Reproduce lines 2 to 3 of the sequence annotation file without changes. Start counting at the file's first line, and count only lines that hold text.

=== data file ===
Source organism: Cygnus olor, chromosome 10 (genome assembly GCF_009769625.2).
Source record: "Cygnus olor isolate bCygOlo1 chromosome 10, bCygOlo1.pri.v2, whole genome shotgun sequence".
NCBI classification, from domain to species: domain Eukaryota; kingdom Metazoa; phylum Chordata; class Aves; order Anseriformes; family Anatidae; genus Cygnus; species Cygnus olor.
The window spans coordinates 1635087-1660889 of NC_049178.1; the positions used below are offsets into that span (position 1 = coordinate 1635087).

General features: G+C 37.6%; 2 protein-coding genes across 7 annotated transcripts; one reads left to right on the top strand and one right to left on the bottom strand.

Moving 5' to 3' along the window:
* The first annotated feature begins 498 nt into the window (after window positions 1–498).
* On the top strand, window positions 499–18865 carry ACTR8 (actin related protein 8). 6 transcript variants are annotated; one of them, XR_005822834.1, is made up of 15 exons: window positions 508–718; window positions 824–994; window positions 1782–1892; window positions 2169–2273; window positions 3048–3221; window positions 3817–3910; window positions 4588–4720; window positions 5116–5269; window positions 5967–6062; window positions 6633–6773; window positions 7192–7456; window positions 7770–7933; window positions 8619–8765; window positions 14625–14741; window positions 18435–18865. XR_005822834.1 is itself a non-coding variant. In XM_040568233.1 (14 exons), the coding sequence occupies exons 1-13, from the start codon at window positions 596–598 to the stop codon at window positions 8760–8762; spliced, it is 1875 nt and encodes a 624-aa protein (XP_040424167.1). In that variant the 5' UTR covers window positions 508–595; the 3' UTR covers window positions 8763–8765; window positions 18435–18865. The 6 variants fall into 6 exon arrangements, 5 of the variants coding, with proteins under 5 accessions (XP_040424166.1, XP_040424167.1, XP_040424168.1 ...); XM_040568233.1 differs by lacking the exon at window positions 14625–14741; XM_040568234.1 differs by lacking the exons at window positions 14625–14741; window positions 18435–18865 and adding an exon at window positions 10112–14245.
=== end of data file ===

Source record: "Cygnus olor isolate bCygOlo1 chromosome 10, bCygOlo1.pri.v2, whole genome shotgun sequence".
NCBI classification, from domain to species: domain Eukaryota; kingdom Metazoa; phylum Chordata; class Aves; order Anseriformes; family Anatidae; genus Cygnus; species Cygnus olor.